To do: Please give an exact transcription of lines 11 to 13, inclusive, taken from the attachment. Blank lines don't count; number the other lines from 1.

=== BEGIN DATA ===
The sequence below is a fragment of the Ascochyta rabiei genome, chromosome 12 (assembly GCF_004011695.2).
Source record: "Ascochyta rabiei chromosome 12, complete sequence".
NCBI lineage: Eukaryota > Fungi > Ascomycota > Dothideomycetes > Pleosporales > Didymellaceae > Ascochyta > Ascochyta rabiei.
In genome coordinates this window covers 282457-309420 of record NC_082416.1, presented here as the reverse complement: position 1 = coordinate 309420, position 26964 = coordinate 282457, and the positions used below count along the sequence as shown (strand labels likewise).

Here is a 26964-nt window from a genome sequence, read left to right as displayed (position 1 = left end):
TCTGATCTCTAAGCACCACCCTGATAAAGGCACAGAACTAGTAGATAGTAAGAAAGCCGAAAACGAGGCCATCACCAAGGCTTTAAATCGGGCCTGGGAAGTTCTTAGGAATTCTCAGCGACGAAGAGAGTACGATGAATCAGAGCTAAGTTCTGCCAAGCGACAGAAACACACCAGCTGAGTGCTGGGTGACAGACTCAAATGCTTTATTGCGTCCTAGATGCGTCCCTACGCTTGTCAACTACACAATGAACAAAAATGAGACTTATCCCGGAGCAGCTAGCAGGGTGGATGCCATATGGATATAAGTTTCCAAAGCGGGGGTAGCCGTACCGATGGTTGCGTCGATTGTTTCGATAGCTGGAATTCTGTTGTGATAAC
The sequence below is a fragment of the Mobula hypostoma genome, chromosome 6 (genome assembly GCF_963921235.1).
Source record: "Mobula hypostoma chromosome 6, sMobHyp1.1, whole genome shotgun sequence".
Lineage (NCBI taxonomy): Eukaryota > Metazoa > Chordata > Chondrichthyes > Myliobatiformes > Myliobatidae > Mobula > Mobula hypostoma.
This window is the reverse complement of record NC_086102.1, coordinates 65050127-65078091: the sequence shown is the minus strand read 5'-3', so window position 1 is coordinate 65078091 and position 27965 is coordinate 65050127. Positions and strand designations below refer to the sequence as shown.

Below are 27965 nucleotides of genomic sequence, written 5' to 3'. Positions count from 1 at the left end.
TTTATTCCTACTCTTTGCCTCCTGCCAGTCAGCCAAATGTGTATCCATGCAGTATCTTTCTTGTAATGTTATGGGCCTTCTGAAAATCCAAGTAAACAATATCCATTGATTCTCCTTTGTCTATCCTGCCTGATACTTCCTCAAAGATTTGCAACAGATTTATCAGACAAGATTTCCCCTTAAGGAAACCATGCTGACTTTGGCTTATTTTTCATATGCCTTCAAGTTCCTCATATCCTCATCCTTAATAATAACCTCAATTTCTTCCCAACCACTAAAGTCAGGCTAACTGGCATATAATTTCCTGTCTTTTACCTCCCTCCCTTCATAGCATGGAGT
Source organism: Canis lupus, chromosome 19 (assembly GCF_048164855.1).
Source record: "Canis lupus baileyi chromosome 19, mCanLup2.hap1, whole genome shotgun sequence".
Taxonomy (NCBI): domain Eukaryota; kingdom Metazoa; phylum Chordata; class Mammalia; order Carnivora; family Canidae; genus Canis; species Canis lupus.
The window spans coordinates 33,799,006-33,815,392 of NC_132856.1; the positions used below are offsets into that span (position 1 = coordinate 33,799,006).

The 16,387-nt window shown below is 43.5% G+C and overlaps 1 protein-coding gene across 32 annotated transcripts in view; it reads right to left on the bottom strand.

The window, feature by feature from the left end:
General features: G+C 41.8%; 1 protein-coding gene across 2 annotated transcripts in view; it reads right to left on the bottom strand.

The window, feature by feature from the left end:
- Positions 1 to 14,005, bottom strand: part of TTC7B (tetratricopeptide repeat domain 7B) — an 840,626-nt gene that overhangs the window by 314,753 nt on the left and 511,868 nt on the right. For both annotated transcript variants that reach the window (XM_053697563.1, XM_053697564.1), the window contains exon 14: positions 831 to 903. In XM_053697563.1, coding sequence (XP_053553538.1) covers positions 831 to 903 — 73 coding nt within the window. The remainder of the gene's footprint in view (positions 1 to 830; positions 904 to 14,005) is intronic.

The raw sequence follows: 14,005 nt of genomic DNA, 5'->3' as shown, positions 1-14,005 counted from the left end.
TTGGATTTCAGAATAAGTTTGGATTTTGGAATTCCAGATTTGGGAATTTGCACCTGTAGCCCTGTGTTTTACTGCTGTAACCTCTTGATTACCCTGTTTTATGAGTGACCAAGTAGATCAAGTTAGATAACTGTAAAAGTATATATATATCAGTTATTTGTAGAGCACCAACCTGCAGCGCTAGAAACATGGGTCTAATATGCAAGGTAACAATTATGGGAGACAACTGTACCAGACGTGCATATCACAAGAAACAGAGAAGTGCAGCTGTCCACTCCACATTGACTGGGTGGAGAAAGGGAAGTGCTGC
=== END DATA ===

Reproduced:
Below are 27965 nucleotides of genomic sequence, written 5' to 3'. Positions count from 1 at the left end.
TTTATTCCTACTCTTTGCCTCCTGCCAGTCAGCCAAATGTGTATCCATGCAGTATCTTTCTTGTAATGTTATGGGCCTTCTGAAAATCCAAGTAAACAATATCCATTGATTCTCCTTTGTCTATCCTGCCTGATACTTCCTCAAAGATTTGCAACAGATTTATCAGACAAGATTTCCCCTTAAGGAAACCATGCTGACTTTGGCTTATTTTTCATATGCCTTCAAGTTCCTCATATCCTCATCCTTAATAATAACCTCAATTTCTTCCCAACCACTAAAGTCAGGCTAACTGGCATATAATTTCCTGTCTTTTACCTCCCTCCCTTCATAGCATGGAGT
Source organism: Canis lupus, chromosome 19 (assembly GCF_048164855.1).